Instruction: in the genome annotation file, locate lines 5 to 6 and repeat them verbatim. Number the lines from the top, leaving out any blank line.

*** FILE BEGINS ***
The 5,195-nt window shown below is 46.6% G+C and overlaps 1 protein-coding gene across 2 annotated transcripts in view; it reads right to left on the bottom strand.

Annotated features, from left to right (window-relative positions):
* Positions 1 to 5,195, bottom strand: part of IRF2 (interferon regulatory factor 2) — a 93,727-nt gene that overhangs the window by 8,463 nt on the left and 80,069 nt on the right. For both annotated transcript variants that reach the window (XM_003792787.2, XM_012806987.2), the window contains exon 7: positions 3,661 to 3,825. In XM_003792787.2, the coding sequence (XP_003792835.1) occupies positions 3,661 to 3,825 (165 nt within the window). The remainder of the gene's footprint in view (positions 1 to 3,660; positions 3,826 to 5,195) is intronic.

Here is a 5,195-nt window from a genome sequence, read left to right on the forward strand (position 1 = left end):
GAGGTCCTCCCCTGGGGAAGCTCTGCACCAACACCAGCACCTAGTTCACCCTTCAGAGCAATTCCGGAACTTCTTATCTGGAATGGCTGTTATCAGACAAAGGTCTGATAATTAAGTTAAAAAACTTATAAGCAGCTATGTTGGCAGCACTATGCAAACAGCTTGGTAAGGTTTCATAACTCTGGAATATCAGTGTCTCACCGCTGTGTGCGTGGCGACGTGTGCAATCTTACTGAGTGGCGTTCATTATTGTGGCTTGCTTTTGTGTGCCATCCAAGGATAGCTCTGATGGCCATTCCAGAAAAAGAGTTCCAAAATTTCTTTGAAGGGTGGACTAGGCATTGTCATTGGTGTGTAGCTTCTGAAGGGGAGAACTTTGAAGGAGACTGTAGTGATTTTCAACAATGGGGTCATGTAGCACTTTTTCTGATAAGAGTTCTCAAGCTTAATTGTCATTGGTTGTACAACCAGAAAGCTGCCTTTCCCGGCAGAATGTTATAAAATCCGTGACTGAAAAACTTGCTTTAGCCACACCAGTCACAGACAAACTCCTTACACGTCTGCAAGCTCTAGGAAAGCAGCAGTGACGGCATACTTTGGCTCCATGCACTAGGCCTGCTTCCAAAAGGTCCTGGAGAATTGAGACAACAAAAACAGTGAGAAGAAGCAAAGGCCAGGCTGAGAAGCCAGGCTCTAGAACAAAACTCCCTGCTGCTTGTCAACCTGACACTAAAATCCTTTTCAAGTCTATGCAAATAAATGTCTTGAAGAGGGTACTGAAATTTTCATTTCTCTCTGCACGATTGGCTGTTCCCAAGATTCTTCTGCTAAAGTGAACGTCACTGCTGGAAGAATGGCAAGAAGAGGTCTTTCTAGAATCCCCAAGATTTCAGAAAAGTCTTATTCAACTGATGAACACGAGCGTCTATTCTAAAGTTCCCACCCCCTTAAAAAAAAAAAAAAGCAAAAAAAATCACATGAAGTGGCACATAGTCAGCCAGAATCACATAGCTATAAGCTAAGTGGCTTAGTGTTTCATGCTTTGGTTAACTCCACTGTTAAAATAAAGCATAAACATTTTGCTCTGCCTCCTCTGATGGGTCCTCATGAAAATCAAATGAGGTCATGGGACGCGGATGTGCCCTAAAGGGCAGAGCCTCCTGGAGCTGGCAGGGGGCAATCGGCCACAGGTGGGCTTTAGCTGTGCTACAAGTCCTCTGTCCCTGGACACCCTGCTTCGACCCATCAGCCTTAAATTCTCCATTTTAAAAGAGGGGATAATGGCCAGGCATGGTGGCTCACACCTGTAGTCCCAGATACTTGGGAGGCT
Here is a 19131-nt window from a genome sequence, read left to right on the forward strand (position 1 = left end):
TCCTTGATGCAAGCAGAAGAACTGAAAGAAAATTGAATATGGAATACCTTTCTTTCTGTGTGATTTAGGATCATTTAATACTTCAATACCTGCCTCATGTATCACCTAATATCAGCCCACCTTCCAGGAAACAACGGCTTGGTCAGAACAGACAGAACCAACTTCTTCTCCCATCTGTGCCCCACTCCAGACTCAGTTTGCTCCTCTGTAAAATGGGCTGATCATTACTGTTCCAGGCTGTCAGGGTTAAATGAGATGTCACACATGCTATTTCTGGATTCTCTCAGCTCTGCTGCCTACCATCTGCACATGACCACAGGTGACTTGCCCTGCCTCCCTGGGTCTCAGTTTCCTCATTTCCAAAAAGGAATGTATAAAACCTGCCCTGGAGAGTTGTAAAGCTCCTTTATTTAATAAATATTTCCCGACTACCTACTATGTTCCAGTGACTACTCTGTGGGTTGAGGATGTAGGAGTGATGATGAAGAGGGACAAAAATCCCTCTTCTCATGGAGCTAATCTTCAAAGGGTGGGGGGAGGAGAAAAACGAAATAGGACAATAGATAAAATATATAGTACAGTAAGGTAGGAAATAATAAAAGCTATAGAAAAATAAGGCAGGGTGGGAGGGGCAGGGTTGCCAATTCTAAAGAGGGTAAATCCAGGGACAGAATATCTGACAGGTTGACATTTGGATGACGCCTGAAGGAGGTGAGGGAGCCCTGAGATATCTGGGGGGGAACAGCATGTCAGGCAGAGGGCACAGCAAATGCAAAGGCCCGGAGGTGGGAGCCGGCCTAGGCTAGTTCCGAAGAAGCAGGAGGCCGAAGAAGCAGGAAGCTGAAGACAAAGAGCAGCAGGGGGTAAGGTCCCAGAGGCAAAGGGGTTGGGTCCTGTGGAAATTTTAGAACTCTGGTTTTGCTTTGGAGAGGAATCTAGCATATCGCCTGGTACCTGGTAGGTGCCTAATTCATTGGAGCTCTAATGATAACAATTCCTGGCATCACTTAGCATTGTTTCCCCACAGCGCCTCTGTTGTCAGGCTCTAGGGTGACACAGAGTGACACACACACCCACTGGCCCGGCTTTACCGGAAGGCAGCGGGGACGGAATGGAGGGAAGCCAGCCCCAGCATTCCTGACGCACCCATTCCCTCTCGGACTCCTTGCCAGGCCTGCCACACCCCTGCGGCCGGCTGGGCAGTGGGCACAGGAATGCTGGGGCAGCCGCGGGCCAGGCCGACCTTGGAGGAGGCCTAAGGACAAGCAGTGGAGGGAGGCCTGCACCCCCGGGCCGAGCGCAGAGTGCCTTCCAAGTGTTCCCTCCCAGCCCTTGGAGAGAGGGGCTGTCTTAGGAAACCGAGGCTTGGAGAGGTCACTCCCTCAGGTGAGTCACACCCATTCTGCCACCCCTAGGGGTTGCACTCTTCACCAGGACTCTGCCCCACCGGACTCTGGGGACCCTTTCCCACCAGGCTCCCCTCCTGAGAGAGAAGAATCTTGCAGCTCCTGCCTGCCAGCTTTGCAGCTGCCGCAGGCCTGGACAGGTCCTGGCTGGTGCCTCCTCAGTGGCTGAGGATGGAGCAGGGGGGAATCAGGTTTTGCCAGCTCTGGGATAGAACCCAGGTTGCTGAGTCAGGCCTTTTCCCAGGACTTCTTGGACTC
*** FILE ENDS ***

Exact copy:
GAGGTCCTCCCCTGGGGAAGCTCTGCACCAACACCAGCACCTAGTTCACCCTTCAGAGCAATTCCGGAACTTCTTATCTGGAATGGCTGTTATCAGACAAAGGTCTGATAATTAAGTTAAAAAACTTATAAGCAGCTATGTTGGCAGCACTATGCAAACAGCTTGGTAAGGTTTCATAACTCTGGAATATCAGTGTCTCACCGCTGTGTGCGTGGCGACGTGTGCAATCTTACTGAGTGGCGTTCATTATTGTGGCTTGCTTTTGTGTGCCATCCAAGGATAGCTCTGATGGCCATTCCAGAAAAAGAGTTCCAAAATTTCTTTGAAGGGTGGACTAGGCATTGTCATTGGTGTGTAGCTTCTGAAGGGGAGAACTTTGAAGGAGACTGTAGTGATTTTCAACAATGGGGTCATGTAGCACTTTTTCTGATAAGAGTTCTCAAGCTTAATTGTCATTGGTTGTACAACCAGAAAGCTGCCTTTCCCGGCAGAATGTTATAAAATCCGTGACTGAAAAACTTGCTTTAGCCACACCAGTCACAGACAAACTCCTTACACGTCTGCAAGCTCTAGGAAAGCAGCAGTGACGGCATACTTTGGCTCCATGCACTAGGCCTGCTTCCAAAAGGTCCTGGAGAATTGAGACAACAAAAACAGTGAGAAGAAGCAAAGGCCAGGCTGAGAAGCCAGGCTCTAGAACAAAACTCCCTGCTGCTTGTCAACCTGACACTAAAATCCTTTTCAAGTCTATGCAAATAAATGTCTTGAAGAGGGTACTGAAATTTTCATTTCTCTCTGCACGATTGGCTGTTCCCAAGATTCTTCTGCTAAAGTGAACGTCACTGCTGGAAGAATGGCAAGAAGAGGTCTTTCTAGAATCCCCAAGATTTCAGAAAAGTCTTATTCAACTGATGAACACGAGCGTCTATTCTAAAGTTCCCACCCCCTTAAAAAAAAAAAAAAGCAAAAAAAATCACATGAAGTGGCACATAGTCAGCCAGAATCACATAGCTATAAGCTAAGTGGCTTAGTGTTTCATGCTTTGGTTAACTCCACTGTTAAAATAAAGCATAAACATTTTGCTCTGCCTCCTCTGATGGGTCCTCATGAAAATCAAATGAGGTCATGGGACGCGGATGTGCCCTAAAGGGCAGAGCCTCCTGGAGCTGGCAGGGGGCAATCGGCCACAGGTGGGCTTTAGCTGTGCTACAAGTCCTCTGTCCCTGGACACCCTGCTTCGACCCATCAGCCTTAAATTCTCCATTTTAAAAGAGGGGATAATGGCCAGGCATGGTGGCTCACACCTGTAGTCCCAGATACTTGGGAGGCT
Here is a 19131-nt window from a genome sequence, read left to right on the forward strand (position 1 = left end):